This is my last semester of college and, rightfully so, I am excited and scared out of my mind. I’ve been a professional student so long, I have no idea what I’ll do with myself in December, after I’ve worn that goofy hat and gown and officially matriculated.
Of course there is the job option, although with the current economy, that prospect looks tougher and tougher. Then of course, there’s going home to mom and dad – perish the thought. While the idea of going to college for me was at once scary and exciting (much like graduating), it has always been an adventure. Even the mundane and dull days are never really, truly boring.
Below is a rundown of my top five reasons why college is worth four years, stress, and all-nighters.
1) Naps are once again acceptable. Not since Kindergarten have naps been such a necessity. We may have hated them when we were five, but now we’d kill for twenty minutes in the afternoon to lay down and get some shut-eye.
2) Pizza becomes a major food group. This is, however, a good and a bad thing as any freshman who has suffered the “freshmen fifteen” will attest. But still, the ability to eat pizza, hot or cold, anytime of the day or night, without mom telling you not to, is a definite perk.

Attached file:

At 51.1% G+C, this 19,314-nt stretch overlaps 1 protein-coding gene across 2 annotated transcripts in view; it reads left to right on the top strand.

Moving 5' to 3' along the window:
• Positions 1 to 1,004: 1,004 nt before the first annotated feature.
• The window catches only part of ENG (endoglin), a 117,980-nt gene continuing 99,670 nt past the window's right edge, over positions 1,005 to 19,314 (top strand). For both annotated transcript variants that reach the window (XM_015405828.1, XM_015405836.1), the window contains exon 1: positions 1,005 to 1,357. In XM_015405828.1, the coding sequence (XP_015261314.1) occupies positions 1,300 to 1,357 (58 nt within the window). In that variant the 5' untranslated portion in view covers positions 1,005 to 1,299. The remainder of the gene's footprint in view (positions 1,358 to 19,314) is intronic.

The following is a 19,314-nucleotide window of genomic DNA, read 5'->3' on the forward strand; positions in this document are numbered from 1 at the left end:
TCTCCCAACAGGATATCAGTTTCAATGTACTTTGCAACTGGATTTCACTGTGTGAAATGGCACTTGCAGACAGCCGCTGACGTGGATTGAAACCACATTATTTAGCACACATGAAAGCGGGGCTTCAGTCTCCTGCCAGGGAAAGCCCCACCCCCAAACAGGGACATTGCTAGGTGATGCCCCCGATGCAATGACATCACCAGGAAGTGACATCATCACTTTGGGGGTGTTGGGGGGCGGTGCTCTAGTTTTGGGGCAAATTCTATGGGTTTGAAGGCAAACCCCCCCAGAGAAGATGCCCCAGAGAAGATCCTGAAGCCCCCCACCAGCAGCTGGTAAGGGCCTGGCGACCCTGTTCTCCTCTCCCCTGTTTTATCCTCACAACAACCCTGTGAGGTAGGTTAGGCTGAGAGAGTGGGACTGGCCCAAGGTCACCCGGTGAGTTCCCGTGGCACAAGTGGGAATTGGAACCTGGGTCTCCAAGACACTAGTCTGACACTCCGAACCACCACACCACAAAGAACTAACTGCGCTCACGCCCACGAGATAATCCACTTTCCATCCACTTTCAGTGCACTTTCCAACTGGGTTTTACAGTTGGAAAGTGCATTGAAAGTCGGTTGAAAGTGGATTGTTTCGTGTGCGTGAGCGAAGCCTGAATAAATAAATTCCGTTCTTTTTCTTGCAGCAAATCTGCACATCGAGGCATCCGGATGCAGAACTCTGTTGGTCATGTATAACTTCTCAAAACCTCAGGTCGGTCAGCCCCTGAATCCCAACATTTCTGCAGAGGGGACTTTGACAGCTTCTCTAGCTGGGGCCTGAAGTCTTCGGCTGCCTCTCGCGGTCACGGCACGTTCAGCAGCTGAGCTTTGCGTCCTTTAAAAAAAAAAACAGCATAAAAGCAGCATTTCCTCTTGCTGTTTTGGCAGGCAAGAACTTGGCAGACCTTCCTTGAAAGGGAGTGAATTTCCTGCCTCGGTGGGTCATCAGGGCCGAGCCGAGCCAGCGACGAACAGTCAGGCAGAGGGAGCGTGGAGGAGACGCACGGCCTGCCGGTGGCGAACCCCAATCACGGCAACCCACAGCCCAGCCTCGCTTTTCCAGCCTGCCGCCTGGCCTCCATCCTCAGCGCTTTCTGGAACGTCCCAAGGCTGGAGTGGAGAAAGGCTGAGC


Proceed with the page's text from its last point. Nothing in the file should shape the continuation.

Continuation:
3) The presence of too much and too little responsibility. In the big picture, your college years are often the most carefree. Most students don’t have a family to worry about or too many bills to pay. But in the everyday scheme of term papers, part-time jobs, and rent, never mind feeding yourself and doing your laundry, there is way too much responsibility. I’m sure somewhere there’s a happy medium. If anybody ever finds it, let me know.
4) Living in your own world. When is the last time you read a newspaper? (Other than The Oracle, of course.) It’s amazing how much outside events manage not to permeate the lives of college students. While some are too earth-shattering to be ignored, i.e. Sept. 11, for the most part our world is homework, study groups and how bad the food is at the cafeteria. Sometimes it’s nice to be oblivious.
5) Freedom. In the beginning it’s a little scary. You don’t have to call your parents to go to a movie or ask to stay out past curfew. Heck, you don’t even have a curfew. But in the long run, it’s the best. You’re able to make your own decisions about what to do, what to eat, when to eat, when to party, when to study and when to chill. Also, you begin to really learn about consequences and that whole living with them riff. It may not be the coolest at times, but is there a better way to learn some life lessons?
College can be fun and stressful, but mostly it’s an inevitable rite of passage for most young Americans. Given the options of other cultures, namely walking on hot coals or getting married at 14, I’ll stick with four years of higher education.
Have an awesome fall semester and see if any of the above college reasons make the next 14 weeks any more bearable.
Megan Sullivan is The Oracle’s opinion email@example.com